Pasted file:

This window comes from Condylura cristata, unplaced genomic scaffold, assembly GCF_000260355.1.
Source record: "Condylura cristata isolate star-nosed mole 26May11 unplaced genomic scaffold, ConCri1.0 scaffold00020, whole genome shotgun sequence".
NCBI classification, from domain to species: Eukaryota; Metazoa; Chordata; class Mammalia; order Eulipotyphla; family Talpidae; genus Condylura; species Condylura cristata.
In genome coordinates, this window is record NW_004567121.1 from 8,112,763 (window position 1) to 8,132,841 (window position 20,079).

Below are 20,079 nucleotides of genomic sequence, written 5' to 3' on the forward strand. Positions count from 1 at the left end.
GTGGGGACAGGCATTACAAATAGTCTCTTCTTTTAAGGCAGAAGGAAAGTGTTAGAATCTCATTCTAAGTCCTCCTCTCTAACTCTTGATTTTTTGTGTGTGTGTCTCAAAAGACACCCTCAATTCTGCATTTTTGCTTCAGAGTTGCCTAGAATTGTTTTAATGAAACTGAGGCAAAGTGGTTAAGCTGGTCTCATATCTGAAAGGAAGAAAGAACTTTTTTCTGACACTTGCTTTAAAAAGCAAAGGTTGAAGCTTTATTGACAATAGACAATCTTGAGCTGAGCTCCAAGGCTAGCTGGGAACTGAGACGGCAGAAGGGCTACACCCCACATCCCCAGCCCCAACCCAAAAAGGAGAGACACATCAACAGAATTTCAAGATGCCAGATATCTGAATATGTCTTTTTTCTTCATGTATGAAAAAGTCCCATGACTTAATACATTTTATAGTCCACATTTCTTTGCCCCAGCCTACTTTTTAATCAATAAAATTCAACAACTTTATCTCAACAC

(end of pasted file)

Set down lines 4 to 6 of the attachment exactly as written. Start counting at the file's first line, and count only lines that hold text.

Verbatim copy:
In genome coordinates, this window is record NW_004567121.1 from 8,112,763 (window position 1) to 8,132,841 (window position 20,079).

Below are 20,079 nucleotides of genomic sequence, written 5' to 3' on the forward strand. Positions count from 1 at the left end.
GTGGGGACAGGCATTACAAATAGTCTCTTCTTTTAAGGCAGAAGGAAAGTGTTAGAATCTCATTCTAAGTCCTCCTCTCTAACTCTTGATTTTTTGTGTGTGTGTCTCAAAAGACACCCTCAATTCTGCATTTTTGCTTCAGAGTTGCCTAGAATTGTTTTAATGAAACTGAGGCAAAGTGGTTAAGCTGGTCTCATATCTGAAAGGAAGAAAGAACTTTTTTCTGACACTTGCTTTAAAAAGCAAAGGTTGAAGCTTTATTGACAATAGACAATCTTGAGCTGAGCTCCAAGGCTAGCTGGGAACTGAGACGGCAGAAGGGCTACACCCCACATCCCCAGCCCCAACCCAAAAAGGAGAGACACATCAACAGAATTTCAAGATGCCAGATATCTGAATATGTCTTTTTTCTTCATGTATGAAAAAGTCCCATGACTTAATACATTTTATAGTCCACATTTCTTTGCCCCAGCCTACTTTTTAATCAATAAAATTCAACAACTTTATCTCAACAC